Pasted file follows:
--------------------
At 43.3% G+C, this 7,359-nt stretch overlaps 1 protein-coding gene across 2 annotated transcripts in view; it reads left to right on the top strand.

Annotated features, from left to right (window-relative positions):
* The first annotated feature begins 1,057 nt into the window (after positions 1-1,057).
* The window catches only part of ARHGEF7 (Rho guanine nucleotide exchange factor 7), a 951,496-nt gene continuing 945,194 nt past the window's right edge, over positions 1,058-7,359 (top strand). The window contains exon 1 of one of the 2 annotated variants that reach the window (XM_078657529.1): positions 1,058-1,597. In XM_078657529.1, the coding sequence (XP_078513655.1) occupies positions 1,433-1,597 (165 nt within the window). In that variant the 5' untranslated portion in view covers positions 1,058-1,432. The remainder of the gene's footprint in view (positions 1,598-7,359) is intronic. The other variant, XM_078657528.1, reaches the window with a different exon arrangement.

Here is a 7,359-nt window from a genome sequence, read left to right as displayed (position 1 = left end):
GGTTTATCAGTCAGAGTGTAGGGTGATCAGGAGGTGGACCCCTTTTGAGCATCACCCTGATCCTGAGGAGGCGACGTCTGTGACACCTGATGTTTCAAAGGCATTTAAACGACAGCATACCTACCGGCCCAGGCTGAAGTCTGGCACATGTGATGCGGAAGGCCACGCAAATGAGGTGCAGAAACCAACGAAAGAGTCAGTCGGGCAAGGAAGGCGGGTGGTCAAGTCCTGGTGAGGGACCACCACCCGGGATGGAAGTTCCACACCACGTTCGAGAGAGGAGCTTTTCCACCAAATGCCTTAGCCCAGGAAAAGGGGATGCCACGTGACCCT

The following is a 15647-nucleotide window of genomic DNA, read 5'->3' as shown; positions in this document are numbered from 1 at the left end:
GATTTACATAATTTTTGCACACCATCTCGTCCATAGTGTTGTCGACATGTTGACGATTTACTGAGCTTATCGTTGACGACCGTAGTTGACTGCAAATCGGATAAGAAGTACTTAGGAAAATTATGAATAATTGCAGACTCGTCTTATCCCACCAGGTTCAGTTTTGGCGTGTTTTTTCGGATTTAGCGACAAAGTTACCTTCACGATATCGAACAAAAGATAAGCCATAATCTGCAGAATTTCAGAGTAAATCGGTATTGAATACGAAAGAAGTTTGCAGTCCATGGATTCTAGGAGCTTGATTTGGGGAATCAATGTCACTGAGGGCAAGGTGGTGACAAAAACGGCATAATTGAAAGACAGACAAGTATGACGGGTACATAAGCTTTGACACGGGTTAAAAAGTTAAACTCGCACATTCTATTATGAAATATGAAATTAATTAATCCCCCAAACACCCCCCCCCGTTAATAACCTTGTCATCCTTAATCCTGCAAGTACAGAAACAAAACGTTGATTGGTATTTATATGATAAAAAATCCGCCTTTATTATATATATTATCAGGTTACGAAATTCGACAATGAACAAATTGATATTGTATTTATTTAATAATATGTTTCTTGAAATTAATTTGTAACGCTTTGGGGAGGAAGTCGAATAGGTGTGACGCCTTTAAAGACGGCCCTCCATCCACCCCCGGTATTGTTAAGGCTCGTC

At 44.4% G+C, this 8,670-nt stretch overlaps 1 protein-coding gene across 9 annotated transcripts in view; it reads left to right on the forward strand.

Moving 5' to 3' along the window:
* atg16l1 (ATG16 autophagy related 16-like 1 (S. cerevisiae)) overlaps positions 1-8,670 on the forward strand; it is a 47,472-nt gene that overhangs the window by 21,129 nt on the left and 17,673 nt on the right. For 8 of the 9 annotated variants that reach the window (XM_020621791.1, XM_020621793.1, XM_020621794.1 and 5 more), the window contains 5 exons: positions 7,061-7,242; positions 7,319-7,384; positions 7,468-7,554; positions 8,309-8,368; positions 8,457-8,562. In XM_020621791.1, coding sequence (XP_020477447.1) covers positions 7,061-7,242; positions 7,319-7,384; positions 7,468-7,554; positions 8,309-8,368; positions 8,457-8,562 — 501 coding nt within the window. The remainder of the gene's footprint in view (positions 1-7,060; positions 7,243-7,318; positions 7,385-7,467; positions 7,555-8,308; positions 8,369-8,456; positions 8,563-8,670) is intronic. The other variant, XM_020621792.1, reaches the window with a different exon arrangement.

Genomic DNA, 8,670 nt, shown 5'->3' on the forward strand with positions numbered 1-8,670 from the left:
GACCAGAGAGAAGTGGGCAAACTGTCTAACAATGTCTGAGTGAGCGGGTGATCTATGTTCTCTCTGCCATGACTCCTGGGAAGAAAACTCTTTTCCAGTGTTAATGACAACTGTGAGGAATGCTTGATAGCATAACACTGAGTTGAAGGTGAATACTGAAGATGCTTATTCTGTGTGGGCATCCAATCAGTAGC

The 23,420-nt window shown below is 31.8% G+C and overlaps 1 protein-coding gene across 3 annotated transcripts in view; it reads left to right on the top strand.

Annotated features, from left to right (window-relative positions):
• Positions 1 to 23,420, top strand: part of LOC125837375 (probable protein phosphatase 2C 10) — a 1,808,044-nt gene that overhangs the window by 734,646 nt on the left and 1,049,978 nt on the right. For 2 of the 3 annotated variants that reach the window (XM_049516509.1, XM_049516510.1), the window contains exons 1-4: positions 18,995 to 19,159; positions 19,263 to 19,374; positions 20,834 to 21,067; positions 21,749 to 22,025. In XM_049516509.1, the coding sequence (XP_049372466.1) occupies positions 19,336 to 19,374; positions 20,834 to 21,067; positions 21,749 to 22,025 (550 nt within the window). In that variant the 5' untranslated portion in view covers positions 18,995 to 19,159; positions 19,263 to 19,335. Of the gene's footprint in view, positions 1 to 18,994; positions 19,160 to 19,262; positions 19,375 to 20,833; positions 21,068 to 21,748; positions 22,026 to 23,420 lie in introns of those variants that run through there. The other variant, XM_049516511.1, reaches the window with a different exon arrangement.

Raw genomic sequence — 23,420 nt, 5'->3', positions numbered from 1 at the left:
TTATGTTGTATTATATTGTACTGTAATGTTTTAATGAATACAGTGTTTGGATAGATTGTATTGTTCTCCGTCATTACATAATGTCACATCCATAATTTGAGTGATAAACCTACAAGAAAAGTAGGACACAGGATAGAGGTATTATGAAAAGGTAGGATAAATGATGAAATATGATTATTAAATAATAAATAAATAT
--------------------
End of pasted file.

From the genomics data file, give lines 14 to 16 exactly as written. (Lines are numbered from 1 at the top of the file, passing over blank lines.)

The 23,420-nt window shown below is 31.8% G+C and overlaps 1 protein-coding gene across 3 annotated transcripts in view; it reads left to right on the top strand.

Annotated features, from left to right (window-relative positions):
• Positions 1 to 23,420, top strand: part of LOC125837375 (probable protein phosphatase 2C 10) — a 1,808,044-nt gene that overhangs the window by 734,646 nt on the left and 1,049,978 nt on the right. For 2 of the 3 annotated variants that reach the window (XM_049516509.1, XM_049516510.1), the window contains exons 1-4: positions 18,995 to 19,159; positions 19,263 to 19,374; positions 20,834 to 21,067; positions 21,749 to 22,025. In XM_049516509.1, the coding sequence (XP_049372466.1) occupies positions 19,336 to 19,374; positions 20,834 to 21,067; positions 21,749 to 22,025 (550 nt within the window). In that variant the 5' untranslated portion in view covers positions 18,995 to 19,159; positions 19,263 to 19,335. Of the gene's footprint in view, positions 1 to 18,994; positions 19,160 to 19,262; positions 19,375 to 20,833; positions 21,068 to 21,748; positions 22,026 to 23,420 lie in introns of those variants that run through there. The other variant, XM_049516511.1, reaches the window with a different exon arrangement.